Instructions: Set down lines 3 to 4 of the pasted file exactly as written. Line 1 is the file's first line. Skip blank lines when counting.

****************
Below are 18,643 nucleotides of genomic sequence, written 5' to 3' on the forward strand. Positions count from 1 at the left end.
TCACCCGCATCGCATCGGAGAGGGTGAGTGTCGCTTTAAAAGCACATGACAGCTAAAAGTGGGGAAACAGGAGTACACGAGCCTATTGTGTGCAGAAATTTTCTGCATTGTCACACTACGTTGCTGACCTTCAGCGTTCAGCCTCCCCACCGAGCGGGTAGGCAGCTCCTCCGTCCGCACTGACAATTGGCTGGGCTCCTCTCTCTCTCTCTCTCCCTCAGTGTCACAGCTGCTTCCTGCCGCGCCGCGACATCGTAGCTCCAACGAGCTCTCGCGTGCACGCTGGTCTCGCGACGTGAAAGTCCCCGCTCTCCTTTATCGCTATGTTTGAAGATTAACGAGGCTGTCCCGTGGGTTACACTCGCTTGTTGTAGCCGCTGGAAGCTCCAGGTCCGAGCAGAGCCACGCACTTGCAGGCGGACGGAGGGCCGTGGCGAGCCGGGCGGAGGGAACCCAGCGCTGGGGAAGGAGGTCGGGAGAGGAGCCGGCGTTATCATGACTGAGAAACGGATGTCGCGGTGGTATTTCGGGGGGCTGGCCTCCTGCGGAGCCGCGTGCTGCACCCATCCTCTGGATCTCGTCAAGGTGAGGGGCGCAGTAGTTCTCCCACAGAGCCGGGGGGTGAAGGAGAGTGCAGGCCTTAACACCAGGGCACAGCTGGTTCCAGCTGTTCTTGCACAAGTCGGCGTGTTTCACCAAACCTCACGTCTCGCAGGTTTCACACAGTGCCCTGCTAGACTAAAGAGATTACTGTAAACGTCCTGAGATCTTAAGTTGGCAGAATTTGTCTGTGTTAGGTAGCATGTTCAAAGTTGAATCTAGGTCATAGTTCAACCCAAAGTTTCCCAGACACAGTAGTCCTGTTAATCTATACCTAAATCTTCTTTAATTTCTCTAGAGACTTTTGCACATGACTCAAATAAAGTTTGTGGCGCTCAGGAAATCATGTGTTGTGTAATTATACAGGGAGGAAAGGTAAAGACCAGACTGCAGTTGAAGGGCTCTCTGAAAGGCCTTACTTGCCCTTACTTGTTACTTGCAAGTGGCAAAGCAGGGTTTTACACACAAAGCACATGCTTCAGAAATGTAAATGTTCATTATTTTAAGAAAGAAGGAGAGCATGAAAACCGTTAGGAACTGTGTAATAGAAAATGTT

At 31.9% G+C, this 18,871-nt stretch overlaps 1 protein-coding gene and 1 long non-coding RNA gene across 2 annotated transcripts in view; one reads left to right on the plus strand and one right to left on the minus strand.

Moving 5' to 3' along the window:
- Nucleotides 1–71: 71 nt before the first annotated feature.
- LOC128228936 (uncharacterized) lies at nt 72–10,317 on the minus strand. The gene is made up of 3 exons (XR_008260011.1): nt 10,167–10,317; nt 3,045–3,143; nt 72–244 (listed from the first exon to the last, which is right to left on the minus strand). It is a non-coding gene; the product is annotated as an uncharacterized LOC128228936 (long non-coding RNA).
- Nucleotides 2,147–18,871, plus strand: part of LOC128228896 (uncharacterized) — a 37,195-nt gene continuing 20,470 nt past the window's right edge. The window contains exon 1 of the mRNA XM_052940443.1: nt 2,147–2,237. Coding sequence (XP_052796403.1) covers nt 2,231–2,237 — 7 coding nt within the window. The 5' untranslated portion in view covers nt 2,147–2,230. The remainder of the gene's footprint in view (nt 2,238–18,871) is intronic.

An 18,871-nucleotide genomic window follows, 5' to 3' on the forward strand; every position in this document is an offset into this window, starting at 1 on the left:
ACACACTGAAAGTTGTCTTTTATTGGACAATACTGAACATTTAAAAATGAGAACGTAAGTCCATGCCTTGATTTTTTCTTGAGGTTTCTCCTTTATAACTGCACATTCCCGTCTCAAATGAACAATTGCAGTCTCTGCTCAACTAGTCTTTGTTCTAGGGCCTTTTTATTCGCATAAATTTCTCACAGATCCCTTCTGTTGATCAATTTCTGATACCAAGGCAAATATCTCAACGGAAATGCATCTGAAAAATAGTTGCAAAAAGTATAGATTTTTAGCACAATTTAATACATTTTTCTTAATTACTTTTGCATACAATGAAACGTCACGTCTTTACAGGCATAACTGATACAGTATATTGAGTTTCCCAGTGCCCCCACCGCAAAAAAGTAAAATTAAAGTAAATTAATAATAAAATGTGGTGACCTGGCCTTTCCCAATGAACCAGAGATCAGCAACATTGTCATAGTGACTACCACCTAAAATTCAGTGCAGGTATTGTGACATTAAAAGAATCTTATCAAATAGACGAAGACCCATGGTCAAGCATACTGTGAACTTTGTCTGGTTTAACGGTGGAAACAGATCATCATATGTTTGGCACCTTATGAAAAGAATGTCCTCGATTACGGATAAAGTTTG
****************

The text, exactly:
At 31.9% G+C, this 18,871-nt stretch overlaps 1 protein-coding gene and 1 long non-coding RNA gene across 2 annotated transcripts in view; one reads left to right on the plus strand and one right to left on the minus strand.

Moving 5' to 3' along the window: